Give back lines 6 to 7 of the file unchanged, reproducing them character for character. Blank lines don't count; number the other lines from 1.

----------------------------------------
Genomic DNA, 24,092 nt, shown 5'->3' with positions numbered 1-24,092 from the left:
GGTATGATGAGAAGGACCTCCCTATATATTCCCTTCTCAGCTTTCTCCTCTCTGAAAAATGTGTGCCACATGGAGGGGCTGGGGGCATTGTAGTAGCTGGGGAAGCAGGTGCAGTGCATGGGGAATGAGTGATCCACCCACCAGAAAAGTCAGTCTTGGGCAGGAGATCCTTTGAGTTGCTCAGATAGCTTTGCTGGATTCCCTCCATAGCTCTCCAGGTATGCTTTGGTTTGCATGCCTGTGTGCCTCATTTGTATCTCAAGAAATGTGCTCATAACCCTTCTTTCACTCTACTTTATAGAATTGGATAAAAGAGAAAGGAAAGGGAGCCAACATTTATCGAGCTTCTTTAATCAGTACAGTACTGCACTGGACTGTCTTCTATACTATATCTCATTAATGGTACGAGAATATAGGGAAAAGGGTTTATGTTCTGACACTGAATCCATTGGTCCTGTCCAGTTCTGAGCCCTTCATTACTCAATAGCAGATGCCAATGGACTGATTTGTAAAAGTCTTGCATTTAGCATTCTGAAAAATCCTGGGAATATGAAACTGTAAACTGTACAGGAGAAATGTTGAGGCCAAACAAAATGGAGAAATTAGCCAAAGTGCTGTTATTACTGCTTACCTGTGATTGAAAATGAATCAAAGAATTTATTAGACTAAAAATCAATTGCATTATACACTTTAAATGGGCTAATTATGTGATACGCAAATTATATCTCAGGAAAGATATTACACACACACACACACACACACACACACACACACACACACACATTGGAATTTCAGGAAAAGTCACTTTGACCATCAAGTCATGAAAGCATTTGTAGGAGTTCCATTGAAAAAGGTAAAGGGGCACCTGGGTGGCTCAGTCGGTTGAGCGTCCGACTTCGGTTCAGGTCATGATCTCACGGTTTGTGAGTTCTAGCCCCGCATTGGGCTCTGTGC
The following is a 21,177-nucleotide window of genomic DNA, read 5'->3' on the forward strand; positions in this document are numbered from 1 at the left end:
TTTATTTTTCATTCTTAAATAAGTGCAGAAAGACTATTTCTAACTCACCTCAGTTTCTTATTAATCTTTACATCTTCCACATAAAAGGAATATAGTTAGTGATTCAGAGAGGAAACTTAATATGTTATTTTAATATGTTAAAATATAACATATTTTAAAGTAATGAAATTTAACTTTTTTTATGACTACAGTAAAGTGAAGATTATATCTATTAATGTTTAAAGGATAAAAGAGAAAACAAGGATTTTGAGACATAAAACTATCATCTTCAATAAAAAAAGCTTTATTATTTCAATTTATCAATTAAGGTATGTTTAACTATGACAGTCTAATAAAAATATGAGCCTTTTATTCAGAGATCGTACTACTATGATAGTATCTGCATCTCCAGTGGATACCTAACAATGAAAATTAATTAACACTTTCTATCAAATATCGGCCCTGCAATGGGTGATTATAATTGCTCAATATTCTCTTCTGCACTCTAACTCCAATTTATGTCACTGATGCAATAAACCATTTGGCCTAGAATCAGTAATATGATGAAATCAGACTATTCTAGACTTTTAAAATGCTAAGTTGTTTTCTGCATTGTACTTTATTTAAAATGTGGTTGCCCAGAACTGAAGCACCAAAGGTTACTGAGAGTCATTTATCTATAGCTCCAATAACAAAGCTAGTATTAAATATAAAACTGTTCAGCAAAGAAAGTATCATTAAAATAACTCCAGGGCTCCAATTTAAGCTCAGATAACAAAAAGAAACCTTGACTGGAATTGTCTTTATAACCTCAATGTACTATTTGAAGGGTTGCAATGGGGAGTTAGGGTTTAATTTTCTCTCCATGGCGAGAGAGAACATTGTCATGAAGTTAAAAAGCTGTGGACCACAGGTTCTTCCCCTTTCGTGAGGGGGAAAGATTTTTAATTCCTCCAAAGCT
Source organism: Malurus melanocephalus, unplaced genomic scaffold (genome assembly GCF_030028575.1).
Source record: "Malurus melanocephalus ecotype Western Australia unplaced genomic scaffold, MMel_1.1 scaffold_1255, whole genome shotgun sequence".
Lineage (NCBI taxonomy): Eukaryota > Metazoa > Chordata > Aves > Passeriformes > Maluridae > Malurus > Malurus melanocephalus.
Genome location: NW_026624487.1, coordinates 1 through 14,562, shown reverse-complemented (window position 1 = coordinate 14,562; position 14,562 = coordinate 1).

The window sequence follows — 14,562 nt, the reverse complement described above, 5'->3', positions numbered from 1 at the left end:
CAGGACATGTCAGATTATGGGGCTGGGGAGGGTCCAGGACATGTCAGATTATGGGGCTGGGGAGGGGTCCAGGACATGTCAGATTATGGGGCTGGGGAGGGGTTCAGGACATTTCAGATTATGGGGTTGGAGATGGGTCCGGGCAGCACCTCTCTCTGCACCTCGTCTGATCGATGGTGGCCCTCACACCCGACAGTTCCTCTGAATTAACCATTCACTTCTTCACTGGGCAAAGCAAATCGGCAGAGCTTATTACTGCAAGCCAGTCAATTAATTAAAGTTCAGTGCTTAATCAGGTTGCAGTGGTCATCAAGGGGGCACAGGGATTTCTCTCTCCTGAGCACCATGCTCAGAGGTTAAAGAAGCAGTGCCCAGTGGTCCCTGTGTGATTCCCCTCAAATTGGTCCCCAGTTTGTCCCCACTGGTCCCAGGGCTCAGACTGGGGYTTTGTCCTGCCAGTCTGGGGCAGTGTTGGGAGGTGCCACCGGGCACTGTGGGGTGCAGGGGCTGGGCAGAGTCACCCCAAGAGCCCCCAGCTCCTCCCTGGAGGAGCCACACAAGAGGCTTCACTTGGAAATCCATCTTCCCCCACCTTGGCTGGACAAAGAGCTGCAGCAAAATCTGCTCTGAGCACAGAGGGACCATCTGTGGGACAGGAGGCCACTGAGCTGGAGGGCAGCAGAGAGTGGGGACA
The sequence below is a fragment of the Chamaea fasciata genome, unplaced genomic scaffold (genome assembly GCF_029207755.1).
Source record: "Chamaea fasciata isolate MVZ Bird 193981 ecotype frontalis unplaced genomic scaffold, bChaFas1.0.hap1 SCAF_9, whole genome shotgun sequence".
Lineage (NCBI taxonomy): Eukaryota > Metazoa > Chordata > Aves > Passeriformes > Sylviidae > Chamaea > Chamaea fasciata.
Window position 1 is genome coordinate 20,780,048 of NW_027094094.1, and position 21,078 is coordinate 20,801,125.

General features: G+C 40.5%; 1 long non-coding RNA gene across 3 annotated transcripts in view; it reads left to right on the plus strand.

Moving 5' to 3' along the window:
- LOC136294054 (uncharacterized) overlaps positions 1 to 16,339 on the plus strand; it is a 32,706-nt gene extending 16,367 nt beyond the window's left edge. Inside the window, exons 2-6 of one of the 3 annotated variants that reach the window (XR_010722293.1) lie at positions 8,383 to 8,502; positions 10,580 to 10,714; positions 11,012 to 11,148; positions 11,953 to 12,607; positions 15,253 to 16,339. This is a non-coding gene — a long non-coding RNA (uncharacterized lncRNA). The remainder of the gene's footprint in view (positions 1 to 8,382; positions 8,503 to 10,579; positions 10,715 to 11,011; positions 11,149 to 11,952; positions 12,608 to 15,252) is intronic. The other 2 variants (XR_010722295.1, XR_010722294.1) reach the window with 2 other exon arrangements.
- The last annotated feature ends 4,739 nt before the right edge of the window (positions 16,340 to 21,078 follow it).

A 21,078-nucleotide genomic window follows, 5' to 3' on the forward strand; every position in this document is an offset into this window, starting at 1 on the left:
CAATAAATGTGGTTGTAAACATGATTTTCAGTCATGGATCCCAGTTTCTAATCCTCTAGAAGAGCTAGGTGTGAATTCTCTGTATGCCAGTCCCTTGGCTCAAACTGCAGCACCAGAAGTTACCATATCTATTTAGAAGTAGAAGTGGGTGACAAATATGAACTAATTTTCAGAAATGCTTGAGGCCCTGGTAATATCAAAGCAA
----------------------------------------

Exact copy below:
Source record: "Malurus melanocephalus ecotype Western Australia unplaced genomic scaffold, MMel_1.1 scaffold_1255, whole genome shotgun sequence".
Lineage (NCBI taxonomy): Eukaryota > Metazoa > Chordata > Aves > Passeriformes > Maluridae > Malurus > Malurus melanocephalus.